Your photos are priceless and serve your post perfectly. 😀

  4. I forget that you’re the oldest of 3 sisters, thanks for reminding us. We (Stuart and I) seem to have done ok in the photo department in terms of what photos we have available of each of our daughters. But yes, wow, the picture piles when we sorted such recently among my sisters and brother were decidedly tipped in the three girls department, and not much for my youngest sibling/brother. It seems like the cameras got put away even though we all adored him and made him our “baby” — smothering him with kisses (which he grew to hate), and mothering. 🙂 He doesn’t resent it at all, I think he finds it amusing.

    We truly have a mix of friends–although we lament when it seems like of the friends our ages, we all have less time for one another and grow to have less in common than when we were younger. ?? Does that make sense? For example, if we’re trying to plan a get together, our friends and siblings have their schedules complicated with their kids and grandkids schedules and birthdays and it is harder to find space on our calendars for each other. (And now, of course, covid complications.)

    Nice checking in with you– one of the most faithful online friends that can be found!

  5. I had to see the post that your grandson wrote. Did he inspire you with his positioning maneuvers or with the booklet of stories? That is an amazing set of illustrations. Did you take the pictures in order to illustrate the story?

    I have three grandchildren. The younger two are girls. A few years ago, they fought each other over my lap. Now they seem to have grown out of that stage. The oldest, Owen, is getting too big, but I find ways to embrace him anyway. We firstborns understand each other, just like thirdborns. 🙂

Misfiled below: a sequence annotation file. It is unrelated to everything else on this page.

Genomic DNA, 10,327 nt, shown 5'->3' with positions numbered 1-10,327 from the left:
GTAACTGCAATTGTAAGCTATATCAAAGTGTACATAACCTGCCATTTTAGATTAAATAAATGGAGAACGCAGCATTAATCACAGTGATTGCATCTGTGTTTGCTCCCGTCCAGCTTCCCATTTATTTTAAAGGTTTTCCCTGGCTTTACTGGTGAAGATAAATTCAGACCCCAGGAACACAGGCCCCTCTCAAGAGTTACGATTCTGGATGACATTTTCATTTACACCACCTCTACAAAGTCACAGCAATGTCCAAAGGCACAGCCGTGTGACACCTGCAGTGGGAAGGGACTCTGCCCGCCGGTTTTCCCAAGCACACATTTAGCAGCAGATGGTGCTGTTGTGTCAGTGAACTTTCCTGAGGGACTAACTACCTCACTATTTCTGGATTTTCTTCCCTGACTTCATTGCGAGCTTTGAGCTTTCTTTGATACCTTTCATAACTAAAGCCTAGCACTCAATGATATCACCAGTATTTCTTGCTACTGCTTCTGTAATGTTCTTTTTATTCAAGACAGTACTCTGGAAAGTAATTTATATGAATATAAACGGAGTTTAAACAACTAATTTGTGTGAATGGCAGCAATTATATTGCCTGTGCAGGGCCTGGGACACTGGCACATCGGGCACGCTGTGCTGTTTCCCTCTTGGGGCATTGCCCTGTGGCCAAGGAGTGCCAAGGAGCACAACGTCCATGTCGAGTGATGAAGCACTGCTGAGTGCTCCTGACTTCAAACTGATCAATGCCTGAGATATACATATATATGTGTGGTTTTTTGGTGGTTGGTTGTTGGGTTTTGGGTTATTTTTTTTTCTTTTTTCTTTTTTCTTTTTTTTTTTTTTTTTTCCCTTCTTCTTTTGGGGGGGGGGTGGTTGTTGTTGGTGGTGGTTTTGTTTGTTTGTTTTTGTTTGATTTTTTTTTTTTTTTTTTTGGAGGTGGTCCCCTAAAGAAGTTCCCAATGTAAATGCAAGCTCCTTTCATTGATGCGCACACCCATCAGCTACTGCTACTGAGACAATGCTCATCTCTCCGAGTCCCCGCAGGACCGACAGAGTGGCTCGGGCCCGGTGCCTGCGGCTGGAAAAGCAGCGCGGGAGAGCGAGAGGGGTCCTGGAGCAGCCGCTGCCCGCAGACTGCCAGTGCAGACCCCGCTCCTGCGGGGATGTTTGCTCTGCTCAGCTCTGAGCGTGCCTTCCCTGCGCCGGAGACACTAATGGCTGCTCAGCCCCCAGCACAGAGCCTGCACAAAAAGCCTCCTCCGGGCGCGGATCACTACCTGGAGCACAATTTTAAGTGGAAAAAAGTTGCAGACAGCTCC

• I loved the story his mother told about his pushing for position, and felt it would make a fun, easy column/blog post for me. But I needed more stories, and the other stories were some I had used in one of my books about parenting. I dug up the pictures from years ago to illustrate the story–the same illustrations I used in the quick computer book I compiled and sent them about 2 years ago. Putting that book together of stories about their moms, and the pictures–was prompted by my oldest grandson’s question to his mom one day, about “what did you do when you were little?” So … when the kids or grandkids give me ideas, I say they wrote the column for me. But not literally. Yet. But one of these days I think I’ll ask the older ones if they want to write a piece for the column (and pay them.) They are teaching kids surprisingly detailed writing these days–and even how to edit themselves to make things better! 🙂 You’ve probably seen it too.

      Thanks for your stories, Shirley, and am looking forward to reading the book on grandparenting!